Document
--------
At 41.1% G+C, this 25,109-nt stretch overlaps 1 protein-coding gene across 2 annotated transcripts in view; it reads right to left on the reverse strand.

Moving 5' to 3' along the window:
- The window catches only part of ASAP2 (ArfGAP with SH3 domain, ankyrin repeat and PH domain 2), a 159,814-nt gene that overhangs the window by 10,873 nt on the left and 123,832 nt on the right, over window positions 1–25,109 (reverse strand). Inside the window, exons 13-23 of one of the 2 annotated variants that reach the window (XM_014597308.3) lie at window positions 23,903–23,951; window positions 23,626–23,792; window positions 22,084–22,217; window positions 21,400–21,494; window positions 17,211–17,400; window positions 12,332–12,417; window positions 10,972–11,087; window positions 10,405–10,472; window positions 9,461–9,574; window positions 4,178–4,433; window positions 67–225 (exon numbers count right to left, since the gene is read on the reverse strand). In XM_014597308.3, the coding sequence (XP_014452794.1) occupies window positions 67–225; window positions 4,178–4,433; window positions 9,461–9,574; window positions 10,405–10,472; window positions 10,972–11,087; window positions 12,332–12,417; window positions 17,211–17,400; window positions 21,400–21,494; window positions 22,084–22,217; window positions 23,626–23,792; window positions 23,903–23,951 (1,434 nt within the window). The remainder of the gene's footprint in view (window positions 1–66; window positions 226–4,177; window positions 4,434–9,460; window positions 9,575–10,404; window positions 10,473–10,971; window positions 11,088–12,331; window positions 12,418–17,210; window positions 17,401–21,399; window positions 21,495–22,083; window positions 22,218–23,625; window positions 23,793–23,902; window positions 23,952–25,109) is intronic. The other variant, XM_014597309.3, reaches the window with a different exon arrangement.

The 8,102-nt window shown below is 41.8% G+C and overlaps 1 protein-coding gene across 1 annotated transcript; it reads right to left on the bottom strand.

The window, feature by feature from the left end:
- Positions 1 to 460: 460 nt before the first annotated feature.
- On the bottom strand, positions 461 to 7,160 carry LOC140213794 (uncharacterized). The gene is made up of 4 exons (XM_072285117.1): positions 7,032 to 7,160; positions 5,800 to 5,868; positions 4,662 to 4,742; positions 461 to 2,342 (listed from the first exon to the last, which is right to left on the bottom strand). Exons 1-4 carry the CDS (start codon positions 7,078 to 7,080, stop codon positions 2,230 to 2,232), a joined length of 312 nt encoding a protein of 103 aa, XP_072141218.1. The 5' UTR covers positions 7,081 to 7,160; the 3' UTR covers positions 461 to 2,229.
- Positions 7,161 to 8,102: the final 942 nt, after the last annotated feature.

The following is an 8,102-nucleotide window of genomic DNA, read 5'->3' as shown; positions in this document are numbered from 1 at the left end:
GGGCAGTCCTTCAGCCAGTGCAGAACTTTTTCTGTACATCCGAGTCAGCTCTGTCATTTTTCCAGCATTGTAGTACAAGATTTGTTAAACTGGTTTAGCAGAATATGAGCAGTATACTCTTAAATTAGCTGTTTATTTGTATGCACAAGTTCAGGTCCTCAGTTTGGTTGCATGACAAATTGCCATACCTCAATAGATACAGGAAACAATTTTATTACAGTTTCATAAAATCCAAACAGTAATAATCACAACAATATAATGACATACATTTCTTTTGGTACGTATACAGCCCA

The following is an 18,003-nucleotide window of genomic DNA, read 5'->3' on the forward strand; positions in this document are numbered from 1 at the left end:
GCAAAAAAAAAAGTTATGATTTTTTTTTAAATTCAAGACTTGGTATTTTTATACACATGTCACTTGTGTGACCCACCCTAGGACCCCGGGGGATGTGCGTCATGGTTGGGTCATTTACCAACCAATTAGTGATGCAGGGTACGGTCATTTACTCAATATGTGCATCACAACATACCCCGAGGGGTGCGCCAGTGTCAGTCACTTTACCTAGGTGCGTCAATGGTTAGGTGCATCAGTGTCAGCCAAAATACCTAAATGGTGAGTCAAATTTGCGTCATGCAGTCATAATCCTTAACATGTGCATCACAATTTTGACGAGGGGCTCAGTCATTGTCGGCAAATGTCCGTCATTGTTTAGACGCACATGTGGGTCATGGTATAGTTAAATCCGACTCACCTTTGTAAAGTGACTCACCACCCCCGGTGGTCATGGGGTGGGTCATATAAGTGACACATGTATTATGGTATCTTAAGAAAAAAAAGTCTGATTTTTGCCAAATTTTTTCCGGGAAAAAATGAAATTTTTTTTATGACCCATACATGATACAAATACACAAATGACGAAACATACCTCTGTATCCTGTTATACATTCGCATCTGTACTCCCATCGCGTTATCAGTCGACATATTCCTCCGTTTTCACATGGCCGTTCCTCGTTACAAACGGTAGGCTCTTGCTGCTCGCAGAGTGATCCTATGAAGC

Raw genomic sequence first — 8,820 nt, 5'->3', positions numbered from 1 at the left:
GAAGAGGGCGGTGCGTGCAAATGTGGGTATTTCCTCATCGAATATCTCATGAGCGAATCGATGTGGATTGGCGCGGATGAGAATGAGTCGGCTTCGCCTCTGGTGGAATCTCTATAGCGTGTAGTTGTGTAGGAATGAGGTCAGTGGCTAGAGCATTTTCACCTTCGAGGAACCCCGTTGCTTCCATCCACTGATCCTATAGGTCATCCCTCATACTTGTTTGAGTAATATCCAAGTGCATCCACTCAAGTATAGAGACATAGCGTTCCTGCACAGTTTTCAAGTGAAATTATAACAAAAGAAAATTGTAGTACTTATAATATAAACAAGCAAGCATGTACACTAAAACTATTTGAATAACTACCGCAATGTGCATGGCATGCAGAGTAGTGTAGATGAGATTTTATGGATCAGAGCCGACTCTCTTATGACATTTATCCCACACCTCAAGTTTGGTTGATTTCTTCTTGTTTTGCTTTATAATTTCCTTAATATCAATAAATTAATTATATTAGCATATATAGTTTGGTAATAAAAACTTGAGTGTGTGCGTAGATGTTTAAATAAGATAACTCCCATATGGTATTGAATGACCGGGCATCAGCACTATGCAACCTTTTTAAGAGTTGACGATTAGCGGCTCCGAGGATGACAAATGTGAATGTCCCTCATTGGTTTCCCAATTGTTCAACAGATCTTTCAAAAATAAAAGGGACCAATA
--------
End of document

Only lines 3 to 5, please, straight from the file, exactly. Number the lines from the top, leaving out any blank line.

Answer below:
- The window catches only part of ASAP2 (ArfGAP with SH3 domain, ankyrin repeat and PH domain 2), a 159,814-nt gene that overhangs the window by 10,873 nt on the left and 123,832 nt on the right, over window positions 1–25,109 (reverse strand). Inside the window, exons 13-23 of one of the 2 annotated variants that reach the window (XM_014597308.3) lie at window positions 23,903–23,951; window positions 23,626–23,792; window positions 22,084–22,217; window positions 21,400–21,494; window positions 17,211–17,400; window positions 12,332–12,417; window positions 10,972–11,087; window positions 10,405–10,472; window positions 9,461–9,574; window positions 4,178–4,433; window positions 67–225 (exon numbers count right to left, since the gene is read on the reverse strand). In XM_014597308.3, the coding sequence (XP_014452794.1) occupies window positions 67–225; window positions 4,178–4,433; window positions 9,461–9,574; window positions 10,405–10,472; window positions 10,972–11,087; window positions 12,332–12,417; window positions 17,211–17,400; window positions 21,400–21,494; window positions 22,084–22,217; window positions 23,626–23,792; window positions 23,903–23,951 (1,434 nt within the window). The remainder of the gene's footprint in view (window positions 1–66; window positions 226–4,177; window positions 4,434–9,460; window positions 9,575–10,404; window positions 10,473–10,971; window positions 11,088–12,331; window positions 12,418–17,210; window positions 17,401–21,399; window positions 21,495–22,083; window positions 22,218–23,625; window positions 23,793–23,902; window positions 23,952–25,109) is intronic. The other variant, XM_014597309.3, reaches the window with a different exon arrangement.

The 8,102-nt window shown below is 41.8% G+C and overlaps 1 protein-coding gene across 1 annotated transcript; it reads right to left on the bottom strand.

The window, feature by feature from the left end: